So why the difference? It likely boils down to the fact that Saskatchewan borders Alberta, where community spread was detected in mid-March; travel between the two provinces is common and easy, and thus Albertans seeded Saskatchewan with coronavirus before the province had taken measures like shutting down eat-in restaurants and limiting the number of people who can be in a certain building at a time, and before they had the ability to do contact tracing or high-capacity testing, ensuring that community-spread started at least 3 weeks earlier in Saskatchewan than Manitoba. Of course, Manitoba hadn’t taken those measures EITHER at that time…but Manitoba borders Saskatchewan (which acts as a buffer for Alberta with its 9,000 cumulative known cases, and a peak of ~3,000 active known cases at the end of April) and northwestern Ontario*, which is rural and extremely isolated (truckers are really the only ones who drive from the super-populated regions of southern Ontario to Manitoba). So our exposure to the virus was limited by our geographical luck, and not the actions of our Conservative government. And if you look at the known case discrepancy, it has been there, and of a similar magnitude, since March (it has actually contracted slightly as sample sizes increased…back in March, Saskatchewan had 3.4X the known cases of Manitoba…now they only have 2.66X more known cases).

    So I count myself lucky to live here…and I hope that the Canadian government ensures that the border with the US stays closed (to normal people, not trade) until at least the new year (and potentially even longer, depending on how the US takes to actually succeed at marginalizing this virus). Obviously, I don’t think we did nearly enough to prevent the spread of CoViD here…but it’s important to note that we still did, and are doing, far more than most American states. And FAR more people are on board with the restrictions we endured, recognizing that no matter what the response was, we’d end up with an economic contraction and greatly expanded deficit on our hands (and actually, the faster and more decisive the action, the smaller the economic impact will be, something that unfortunately didn’t penetrate Trump’s puny brain). Moreover, the response to the virus hasn’t been politicized here. Indeed, there really hasn’t been a big difference between provinces with left-wing or right-wing governments in terms of the measures they took, when those measures were taken, and when they were relaxed (there has been a small difference, but it has far more to do with actual infection rates than politics). People say that Trump didn’t CREATE these problems – he just exacerbated them – but I don’t think that’s always true. The divide in American society has been growing for a couple decades now, but Trump did create problems that wouldn’t have existed otherwise. His ridiculously insufficient response to this crisis, complete with his willingness to let thousands of people die in order to (hopefully) have a more stable economy with less unemployment (which correlates to his chances at winning in November) has made EVERY scientifically-recommended measure to restrict the spread of CoViD into a political battleground. Hopefully, the virus doesn’t disrupt the American election in November, because I can see Trump trying to steal said election, despite the fact that he is losing badly in the polls – 4 more years of Trump in the age of CoViD means orders of magnitude more deaths than 4 years of Biden would result in.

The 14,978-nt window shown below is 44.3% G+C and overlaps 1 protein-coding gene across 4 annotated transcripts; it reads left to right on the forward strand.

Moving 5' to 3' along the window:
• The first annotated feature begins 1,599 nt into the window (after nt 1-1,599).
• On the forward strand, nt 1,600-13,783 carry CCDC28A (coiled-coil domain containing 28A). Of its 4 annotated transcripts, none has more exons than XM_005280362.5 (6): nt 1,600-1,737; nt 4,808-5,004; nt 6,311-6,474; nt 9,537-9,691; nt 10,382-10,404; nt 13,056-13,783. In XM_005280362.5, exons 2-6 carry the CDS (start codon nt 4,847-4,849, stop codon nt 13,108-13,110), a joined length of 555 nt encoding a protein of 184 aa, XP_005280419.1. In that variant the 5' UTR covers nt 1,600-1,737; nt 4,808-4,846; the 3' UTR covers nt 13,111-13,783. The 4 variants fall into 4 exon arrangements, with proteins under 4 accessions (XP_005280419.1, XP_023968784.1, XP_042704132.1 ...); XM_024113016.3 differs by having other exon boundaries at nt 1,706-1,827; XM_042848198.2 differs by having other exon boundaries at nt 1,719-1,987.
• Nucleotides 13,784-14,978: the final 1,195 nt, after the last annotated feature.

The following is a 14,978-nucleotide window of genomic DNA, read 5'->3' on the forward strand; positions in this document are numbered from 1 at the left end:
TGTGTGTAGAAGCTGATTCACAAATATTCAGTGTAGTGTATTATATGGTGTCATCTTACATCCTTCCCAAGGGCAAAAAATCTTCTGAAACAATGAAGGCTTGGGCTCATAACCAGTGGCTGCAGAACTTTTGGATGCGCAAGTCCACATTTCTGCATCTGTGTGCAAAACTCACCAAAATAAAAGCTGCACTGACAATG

*To be fair, both provinces border territories as well, however, there is no way to drive between either and their respective northern neighbour, so I don’t think this is relevant.